When the old hens stop laying - they are consistent for about 3 or 4 years - it's time to make a decision. Similar to the decision to be made when, as new enthusiastic first-time chicken owners, you realize you bought a mix of hens and roosters. And roosters are noisy. And they don't lay eggs.
For you city slickers, yes, you can have hens and no roosters and still get perfect eggs. No problem.
In the beginning, we did the boil-pluck method to take care of the unwanted roosters. Then we tried the cut open-and-just-keep-the-breasts method. I quickly decided that when chicken is on sale for about $1 per pound, it is well worth stocking up. More power to you ancestors, but it is too much trouble and mess for me. "You can take the girl out of the city, but you can't take the city out of the girl . . ."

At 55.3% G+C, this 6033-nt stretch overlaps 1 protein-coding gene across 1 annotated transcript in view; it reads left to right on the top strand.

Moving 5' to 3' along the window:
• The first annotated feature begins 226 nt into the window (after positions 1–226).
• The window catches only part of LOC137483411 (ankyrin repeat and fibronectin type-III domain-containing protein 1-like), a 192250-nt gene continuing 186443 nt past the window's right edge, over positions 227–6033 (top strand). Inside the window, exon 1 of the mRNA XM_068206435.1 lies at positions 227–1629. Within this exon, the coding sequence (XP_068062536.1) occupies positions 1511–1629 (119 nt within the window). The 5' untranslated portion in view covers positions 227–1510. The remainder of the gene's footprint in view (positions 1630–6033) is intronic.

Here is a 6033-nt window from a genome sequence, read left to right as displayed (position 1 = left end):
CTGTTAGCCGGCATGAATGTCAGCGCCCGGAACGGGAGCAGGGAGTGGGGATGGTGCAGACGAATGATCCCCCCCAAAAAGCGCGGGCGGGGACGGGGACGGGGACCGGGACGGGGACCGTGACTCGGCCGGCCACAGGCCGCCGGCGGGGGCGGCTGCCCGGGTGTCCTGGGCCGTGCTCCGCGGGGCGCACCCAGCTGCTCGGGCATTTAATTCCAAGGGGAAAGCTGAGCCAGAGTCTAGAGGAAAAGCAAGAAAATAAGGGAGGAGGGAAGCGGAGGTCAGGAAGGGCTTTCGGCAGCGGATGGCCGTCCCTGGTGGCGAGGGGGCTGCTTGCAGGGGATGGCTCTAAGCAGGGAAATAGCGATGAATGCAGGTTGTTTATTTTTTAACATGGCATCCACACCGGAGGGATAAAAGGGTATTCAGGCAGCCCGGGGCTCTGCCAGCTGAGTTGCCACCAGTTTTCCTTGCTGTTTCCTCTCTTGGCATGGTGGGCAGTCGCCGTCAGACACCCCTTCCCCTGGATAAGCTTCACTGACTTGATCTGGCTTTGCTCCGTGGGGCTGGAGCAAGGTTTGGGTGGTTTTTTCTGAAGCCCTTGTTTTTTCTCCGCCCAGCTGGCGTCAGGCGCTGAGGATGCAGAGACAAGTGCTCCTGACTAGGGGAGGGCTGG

We've lost chickens to disease, electrocution, hawks, racoons, and foxes. We've lost eggs to some of those predators, as well as to snakes. In the realities of farm life, it happens. If you are reading this as you think about joining the growing backyard chicken movement, be prepared to consider those realities. And be prepared to make tough decisions.
Today, husband asked me what I wanted to do about the hens that were no longer laying, as we head into a winter of feeding and caring for them for no return on our investment. We have a decision to make.
So, where's the chuckle? It's the chuckle of satisfaction from eating fresh eggs. It's the chuckle of satisfaction that my kids have experienced farm life - knowing where food comes from, the hard work, the fresh air, and the realities.